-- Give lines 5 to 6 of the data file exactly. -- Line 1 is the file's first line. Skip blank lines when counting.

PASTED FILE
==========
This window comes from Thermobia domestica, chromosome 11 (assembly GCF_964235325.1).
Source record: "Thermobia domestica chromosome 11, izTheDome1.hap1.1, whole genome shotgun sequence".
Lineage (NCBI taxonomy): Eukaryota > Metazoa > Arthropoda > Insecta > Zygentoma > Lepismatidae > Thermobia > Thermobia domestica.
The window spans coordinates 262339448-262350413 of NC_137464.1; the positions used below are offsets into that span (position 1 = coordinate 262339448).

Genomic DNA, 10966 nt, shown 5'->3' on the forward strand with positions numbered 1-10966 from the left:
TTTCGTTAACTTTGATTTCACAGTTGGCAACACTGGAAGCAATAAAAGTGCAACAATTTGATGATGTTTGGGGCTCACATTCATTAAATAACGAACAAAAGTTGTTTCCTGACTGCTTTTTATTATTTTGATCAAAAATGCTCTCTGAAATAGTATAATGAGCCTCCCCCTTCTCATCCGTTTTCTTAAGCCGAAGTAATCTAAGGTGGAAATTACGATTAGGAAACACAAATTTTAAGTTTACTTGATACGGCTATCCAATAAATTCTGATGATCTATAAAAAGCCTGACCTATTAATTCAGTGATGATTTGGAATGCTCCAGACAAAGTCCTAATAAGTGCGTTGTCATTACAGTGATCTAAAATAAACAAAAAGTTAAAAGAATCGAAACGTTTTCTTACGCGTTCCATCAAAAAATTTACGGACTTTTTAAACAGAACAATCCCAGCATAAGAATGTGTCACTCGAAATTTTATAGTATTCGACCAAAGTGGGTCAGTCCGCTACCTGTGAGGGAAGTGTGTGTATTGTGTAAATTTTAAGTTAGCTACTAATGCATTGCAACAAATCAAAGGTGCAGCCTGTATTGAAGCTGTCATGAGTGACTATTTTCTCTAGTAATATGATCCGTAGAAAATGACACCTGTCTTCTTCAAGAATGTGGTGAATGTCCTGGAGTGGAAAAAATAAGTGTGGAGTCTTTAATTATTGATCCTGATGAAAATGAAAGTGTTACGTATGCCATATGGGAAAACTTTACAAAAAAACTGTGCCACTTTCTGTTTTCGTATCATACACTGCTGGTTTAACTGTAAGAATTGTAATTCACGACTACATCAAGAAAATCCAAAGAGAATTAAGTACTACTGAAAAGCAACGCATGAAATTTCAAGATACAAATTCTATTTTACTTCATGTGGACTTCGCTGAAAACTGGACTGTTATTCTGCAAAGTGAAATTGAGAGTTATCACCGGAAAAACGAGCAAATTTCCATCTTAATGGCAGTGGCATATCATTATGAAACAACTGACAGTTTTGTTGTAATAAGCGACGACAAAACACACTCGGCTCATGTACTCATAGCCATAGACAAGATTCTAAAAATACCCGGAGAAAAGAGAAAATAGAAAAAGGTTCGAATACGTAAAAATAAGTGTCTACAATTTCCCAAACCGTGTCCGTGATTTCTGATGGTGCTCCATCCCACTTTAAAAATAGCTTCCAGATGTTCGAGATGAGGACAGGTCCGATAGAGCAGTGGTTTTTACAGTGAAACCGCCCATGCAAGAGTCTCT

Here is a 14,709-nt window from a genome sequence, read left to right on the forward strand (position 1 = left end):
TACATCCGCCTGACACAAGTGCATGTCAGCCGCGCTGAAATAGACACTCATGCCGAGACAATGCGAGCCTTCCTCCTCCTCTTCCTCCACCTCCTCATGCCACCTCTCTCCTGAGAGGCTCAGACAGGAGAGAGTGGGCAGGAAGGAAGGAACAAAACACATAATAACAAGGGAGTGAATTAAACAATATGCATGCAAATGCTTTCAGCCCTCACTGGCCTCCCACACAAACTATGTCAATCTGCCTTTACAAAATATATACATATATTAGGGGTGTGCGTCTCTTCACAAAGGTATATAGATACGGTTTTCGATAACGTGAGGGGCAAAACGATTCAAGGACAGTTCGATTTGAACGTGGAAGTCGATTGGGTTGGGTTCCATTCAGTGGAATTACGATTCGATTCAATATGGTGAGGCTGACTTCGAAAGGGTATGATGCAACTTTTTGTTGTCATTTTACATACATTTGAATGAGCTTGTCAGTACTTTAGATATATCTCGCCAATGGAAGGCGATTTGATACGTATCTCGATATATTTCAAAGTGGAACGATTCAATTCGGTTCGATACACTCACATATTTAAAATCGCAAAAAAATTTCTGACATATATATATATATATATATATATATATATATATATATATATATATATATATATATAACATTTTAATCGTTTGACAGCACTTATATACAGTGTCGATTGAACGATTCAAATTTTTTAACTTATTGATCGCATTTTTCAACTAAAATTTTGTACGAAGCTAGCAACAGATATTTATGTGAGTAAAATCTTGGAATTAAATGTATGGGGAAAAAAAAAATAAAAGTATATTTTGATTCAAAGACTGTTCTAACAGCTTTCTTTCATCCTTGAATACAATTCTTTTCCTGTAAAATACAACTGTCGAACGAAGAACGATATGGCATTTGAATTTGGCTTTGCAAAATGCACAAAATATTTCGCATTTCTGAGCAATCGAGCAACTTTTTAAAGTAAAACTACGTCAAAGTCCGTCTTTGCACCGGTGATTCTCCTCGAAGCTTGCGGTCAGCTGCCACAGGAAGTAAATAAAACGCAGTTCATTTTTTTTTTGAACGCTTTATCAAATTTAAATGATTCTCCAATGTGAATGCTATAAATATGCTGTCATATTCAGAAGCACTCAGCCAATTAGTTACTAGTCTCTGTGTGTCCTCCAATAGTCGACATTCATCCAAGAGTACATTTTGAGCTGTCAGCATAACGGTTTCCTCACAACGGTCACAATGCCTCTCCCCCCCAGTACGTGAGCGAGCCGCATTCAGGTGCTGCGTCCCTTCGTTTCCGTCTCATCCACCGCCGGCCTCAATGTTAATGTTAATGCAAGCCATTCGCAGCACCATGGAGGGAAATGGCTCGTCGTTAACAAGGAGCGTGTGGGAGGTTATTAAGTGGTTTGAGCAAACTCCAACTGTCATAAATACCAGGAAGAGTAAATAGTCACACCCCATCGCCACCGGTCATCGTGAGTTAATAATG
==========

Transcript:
Genomic DNA, 10966 nt, shown 5'->3' on the forward strand with positions numbered 1-10966 from the left:
TTTCGTTAACTTTGATTTCACAGTTGGCAACACTGGAAGCAATAAAAGTGCAACAATTTGATGATGTTTGGGGCTCACATTCATTAAATAACGAACAAAAGTTGTTTCCTGACTGCTTTTTATTATTTTGATCAAAAATGCTCTCTGAAATAGTATAATGAGCCTCCCCCTTCTCATCCGTTTTCTTAAGCCGAAGTAATCTAAGGTGGAAATTACGATTAGGAAACACAAATTTTAAGTTTACTTGATACGGCTATCCAATAAATTCTGATGATCTATAAAAAGCCTGACCTATTAATTCAGTGATGATTTGGAATGCTCCAGACAAAGTCCTAATAAGTGCGTTGTCATTACAGTGATCTAAAATAAACAAAAAGTTAAAAGAATCGAAACGTTTTCTTACGCGTTCCATCAAAAAATTTACGGACTTTTTAAACAGAACAATCCCAGCATAAGAATGTGTCACTCGAAATTTTATAGTATTCGACCAAAGTGGGTCAGTCCGCTACCTGTGAGGGAAGTGTGTGTATTGTGTAAATTTTAAGTTAGCTACTAATGCATTGCAACAAATCAAAGGTGCAGCCTGTATTGAAGCTGTCATGAGTGACTATTTTCTCTAGTAATATGATCCGTAGAAAATGACACCTGTCTTCTTCAAGAATGTGGTGAATGTCCTGGAGTGGAAAAAATAAGTGTGGAGTCTTTAATTATTGATCCTGATGAAAATGAAAGTGTTACGTATGCCATATGGGAAAACTTTACAAAAAAACTGTGCCACTTTCTGTTTTCGTATCATACACTGCTGGTTTAACTGTAAGAATTGTAATTCACGACTACATCAAGAAAATCCAAAGAGAATTAAGTACTACTGAAAAGCAACGCATGAAATTTCAAGATACAAATTCTATTTTACTTCATGTGGACTTCGCTGAAAACTGGACTGTTATTCTGCAAAGTGAAATTGAGAGTTATCACCGGAAAAACGAGCAAATTTCCATCTTAATGGCAGTGGCATATCATTATGAAACAACTGACAGTTTTGTTGTAATAAGCGACGACAAAACACACTCGGCTCATGTACTCATAGCCATAGACAAGATTCTAAAAATACCCGGAGAAAAGAGAAAATAGAAAAAGGTTCGAATACGTAAAAATAAGTGTCTACAATTTCCCAAACCGTGTCCGTGATTTCTGATGGTGCTCCATCCCACTTTAAAAATAGCTTCCAGATGTTCGAGATGAGGACAGGTCCGATAGAGCAGTGGTTTTTACAGTGAAACCGCCCATGCAAGAGTCTCT